The ‘Seder Nashim’, a meaningful artifact from the 16th century, offers a unique window into the spiritual lives of Jewish women in Greece. As one of the earliest siddurim (Jewish prayer books) translated into Ladino, it marks a significant cultural milestone in Jewish history. This siddur, found in Salonica (present-day Thessaloniki), reflects the linguistic journey of the Jewish people and the evolving role of women in Jewish religious practices.
‘Seder Nashim’ embodies a revolution in accessibility and inclusivity. By translating prayers and religious laws into Ladino, it catered to a demographic historically overlooked in religious scholarship — women. This act of translation as cultural as it was linguistic, bridging the gap between the daily lives of Jewish women with Hebrew scholarship, since many of these women were not fluent in Hebrew.
This siddur also serves as a narrative of resilience and adaptability. It tells the story of how Jewish women, in the midst of upheaval and displacement, maintained and adapted their spiritual practices. Preserved by the National Library of Israel, the ‘Seder Nashim’ is a poignant reminder of the enduring strength and diversity of Jewish women and of Jewish culture.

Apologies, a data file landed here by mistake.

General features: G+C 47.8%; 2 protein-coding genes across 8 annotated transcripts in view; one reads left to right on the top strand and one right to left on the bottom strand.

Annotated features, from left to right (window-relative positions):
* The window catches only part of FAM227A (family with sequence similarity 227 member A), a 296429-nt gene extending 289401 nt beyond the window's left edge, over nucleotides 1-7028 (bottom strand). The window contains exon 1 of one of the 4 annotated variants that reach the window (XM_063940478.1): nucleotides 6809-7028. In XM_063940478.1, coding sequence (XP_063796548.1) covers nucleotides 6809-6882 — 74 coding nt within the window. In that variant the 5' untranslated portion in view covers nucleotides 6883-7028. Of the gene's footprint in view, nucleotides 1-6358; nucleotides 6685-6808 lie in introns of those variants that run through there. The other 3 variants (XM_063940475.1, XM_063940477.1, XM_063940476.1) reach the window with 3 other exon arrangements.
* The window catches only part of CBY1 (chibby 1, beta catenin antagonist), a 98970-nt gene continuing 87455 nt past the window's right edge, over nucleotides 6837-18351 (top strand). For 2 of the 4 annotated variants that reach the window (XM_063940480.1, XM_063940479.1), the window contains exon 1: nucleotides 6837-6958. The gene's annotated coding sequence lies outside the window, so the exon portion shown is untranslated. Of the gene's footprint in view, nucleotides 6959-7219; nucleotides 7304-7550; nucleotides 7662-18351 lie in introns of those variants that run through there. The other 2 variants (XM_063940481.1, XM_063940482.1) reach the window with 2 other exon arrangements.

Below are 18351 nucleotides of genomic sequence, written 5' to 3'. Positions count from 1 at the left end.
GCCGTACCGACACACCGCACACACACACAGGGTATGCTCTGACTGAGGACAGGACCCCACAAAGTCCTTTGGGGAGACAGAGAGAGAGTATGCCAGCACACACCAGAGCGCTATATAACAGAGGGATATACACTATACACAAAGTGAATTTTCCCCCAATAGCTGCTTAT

Founded in Jerusalem in 1892, the National Library of Israel (NLI) holds the collective memory of Israelis of all backgrounds and faiths and the Jewish people worldwide. While continuing to serve as Israel's preeminent research library, over the past decade NLI has embarked upon an ambitious journey of renewal to encourage...
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